March 18, 2015 - 4:29 PM
KELOWNA - If you have any illusions or misconceptions about what exactly pole dancing is or isn't, Erin Smith is gonna calmly bust 'em up for ya and right away.
Number one on the list is that pole dancing is not particularly athletic, more akin to erotic dancing than, say, Crossfit or TRX.
“Ninety-nine per cent of people are completely surprised about how athletic pole dancing really is,” says Smith, owner of Okanagan Pole Dance. “They come in here and struggle just to lift their feet off the ground.”
Number two is the idea that a pole dance instructor must somehow be a washed-up ex-stripper.
Smith, a mother of three, has a day job as a neurology technologist at Kelowna General Hospital. “I don’t get a lot of sleep,” she laughs. “That’s my job, this is my passion.
Still, she doesn’t shy away from the connection between pole dancing and the ubiquitious brass poles found on stages in strip clubs everywhere.
“There’s an obvious link to erotic dancing but there has been a great change in the attitude of the public since I started,” says Smith. She fights that image problem by staging public demonstrations every chance she gets. “When people see it and know who we are and what’s going on in here, they can more accurately judge it."
Newbies to a pole dance class are taught three basic moves, Smith says; the front spin, a back spin and something more complicated called the knee lock spin. “Everything else come from those moves."
She welcomes all shapes, sizes and genders — she has several male clients — and her certified Canadian Pole Fitness Association instructors will scale the workouts to the person’s physical ability and comfort level. “We start them off slowly and build progressively,” says Smith, who adds she spends as much time working on a client’s mind as she does with the body.
“We have cues that tell us the the level of strength someone has and whether they are ready for the next progression,” says Smith. “But that doesn’t always mean they are mentally ready. We have to gauge and encourage them to surpass not only their physical boundaries, but their mental boundaries as well."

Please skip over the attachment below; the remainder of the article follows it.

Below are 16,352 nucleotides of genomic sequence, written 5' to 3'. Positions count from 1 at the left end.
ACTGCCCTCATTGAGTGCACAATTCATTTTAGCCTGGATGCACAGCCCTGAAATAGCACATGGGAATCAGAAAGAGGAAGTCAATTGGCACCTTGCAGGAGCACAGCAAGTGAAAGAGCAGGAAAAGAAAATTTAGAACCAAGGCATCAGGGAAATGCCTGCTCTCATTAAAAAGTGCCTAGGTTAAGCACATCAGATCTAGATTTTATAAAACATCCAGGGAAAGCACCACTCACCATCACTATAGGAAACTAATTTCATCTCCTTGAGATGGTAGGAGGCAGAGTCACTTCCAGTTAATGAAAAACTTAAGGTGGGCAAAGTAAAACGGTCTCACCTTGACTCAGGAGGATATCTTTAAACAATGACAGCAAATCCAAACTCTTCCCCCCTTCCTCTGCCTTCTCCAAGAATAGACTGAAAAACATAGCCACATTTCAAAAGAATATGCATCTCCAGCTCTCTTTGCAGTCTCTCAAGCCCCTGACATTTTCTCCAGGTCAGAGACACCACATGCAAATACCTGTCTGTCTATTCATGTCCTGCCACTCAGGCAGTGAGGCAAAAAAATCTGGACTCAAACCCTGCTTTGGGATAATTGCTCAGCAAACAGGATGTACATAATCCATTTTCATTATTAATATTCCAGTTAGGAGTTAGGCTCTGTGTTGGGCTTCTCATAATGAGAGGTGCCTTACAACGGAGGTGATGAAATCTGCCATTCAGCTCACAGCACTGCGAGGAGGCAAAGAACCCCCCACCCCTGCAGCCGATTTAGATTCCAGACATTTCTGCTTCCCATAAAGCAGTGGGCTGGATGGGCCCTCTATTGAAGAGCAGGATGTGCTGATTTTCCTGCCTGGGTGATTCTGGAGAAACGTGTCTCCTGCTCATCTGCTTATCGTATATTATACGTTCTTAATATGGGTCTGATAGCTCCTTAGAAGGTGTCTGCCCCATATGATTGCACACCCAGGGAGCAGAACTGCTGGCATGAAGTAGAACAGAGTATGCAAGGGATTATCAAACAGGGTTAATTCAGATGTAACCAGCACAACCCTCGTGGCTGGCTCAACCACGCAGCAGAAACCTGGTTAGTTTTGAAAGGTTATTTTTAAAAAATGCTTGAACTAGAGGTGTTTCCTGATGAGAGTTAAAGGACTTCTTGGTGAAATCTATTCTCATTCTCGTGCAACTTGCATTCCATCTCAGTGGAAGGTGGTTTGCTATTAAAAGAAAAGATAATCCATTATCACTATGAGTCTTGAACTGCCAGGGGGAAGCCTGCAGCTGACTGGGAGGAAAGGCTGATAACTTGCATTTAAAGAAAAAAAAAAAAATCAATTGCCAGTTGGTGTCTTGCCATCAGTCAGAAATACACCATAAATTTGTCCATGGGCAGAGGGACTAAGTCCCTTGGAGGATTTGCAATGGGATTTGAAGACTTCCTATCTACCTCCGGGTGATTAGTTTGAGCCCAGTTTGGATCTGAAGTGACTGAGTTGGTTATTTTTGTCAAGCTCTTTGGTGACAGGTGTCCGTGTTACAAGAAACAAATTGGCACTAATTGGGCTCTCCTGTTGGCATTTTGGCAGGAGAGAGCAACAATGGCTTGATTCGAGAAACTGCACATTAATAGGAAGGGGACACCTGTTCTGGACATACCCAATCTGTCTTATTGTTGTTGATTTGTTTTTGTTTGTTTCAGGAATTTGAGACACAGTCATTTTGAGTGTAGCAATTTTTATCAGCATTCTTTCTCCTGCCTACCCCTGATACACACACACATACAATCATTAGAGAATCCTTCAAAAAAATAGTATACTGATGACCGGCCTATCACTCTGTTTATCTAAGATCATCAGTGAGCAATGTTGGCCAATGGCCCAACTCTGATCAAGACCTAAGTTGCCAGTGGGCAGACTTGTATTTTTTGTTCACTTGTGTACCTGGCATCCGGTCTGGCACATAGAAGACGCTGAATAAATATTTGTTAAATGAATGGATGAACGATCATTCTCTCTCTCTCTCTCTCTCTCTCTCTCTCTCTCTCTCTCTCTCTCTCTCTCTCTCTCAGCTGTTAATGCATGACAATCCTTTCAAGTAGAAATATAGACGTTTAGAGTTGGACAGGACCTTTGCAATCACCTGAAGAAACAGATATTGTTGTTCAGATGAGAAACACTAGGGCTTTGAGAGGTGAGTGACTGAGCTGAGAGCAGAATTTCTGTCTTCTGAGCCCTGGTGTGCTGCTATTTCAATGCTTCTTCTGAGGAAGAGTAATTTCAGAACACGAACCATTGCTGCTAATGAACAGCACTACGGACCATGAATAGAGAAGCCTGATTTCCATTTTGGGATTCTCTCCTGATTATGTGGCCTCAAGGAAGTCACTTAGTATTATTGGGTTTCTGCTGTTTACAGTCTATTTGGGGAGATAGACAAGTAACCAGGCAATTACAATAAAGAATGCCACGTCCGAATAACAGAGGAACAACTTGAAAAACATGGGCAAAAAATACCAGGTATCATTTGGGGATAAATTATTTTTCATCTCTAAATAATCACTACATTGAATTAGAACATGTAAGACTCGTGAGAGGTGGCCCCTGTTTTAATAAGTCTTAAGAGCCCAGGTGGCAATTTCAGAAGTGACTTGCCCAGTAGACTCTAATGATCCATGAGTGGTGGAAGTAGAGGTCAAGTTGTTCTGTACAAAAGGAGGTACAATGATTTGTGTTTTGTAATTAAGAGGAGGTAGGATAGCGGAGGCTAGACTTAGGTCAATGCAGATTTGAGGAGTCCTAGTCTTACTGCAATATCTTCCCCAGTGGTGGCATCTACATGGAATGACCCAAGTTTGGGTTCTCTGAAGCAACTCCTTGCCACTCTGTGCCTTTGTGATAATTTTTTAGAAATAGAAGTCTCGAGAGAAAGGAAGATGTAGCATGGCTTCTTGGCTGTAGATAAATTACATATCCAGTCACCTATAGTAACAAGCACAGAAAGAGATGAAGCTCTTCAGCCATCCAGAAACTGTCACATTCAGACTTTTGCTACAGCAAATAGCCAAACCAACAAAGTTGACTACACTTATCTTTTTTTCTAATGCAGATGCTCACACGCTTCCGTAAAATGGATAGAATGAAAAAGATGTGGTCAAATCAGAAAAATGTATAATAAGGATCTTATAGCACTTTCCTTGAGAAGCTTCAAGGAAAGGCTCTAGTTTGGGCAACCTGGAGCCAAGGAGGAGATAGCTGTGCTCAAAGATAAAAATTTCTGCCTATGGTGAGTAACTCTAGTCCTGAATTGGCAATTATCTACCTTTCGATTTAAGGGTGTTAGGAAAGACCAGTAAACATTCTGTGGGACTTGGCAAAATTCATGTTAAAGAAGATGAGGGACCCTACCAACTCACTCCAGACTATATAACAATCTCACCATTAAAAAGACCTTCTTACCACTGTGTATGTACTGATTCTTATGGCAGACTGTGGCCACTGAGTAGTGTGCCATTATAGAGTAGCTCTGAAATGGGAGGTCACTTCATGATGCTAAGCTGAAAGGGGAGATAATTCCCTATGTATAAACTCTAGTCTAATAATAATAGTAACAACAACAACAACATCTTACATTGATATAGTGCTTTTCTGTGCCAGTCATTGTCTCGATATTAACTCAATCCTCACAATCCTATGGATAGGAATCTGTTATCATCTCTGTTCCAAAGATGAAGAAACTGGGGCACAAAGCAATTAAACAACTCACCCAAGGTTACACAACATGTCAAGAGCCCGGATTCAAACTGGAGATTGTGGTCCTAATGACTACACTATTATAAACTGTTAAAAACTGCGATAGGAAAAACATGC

For anyone who still doubts the legitimacy and athleticism of the sport — it’s being considered for possible Olympic inclusion — Smith and her crew of pole dancers are busy developing their innaugural pole dance show Strong & Sassy set for March 27 and 28.
That’s also how Smith divides her pupils, directing those who are attracted to the sensual side of pole dancing to the Sassy classes, and those in it for the workout to the Strong classes.
Again, Smith doesn’t hesitate to tackle the sensual side of pole dancing head on. “We’re not teaching them to be sexual, but rather giving them the confidence to be comfortable with their own bodies, in their own skin,” she says. “That’s what makes them sexy and amazing.”
Megan Fahlgren is one of Smith’s advanced students and says she started out on the strong side but has since embraced the sassy side as well.
“I was in strong first, mostly, because dancing wasn’t my thing,” says Fahlgren. “I had no idea how to dance like that, but you need a bit of sassy too to learn transitions. A strong routine looks kind of silly without them. It pulls them all together. You need a bit of dance in everything.”
Fahlgren said she’s noted improvements in every area of her fitness since starting with Smith about a year ago. “I’ve got abs I never had before, my arms are a lot bigger and more toned,” she says. “My extra flab is gone and I’ve got tons more cardio endurance.”
She’s also had to endure some attitude from people, mostly men, when they find out she’s a pole dancer, although most are supportive.
“The only thing they’ve ever seen is the girls at the Liquid Zoo,” Fahlgren adds. “This is such a big confidence builder, not only because you get stronger, but you know you can do something that not a lot of people can do.”
Fahlgren and her classmates will be presenting Strong & Sassy at the Okanagan Pole Dance studio near Spall and Enterprise. Tickets are $15 and are limited in number. For more information contact Smith at 778-363-3015 or purchase tickets online.
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News from © InfoTel News Ltd, 2015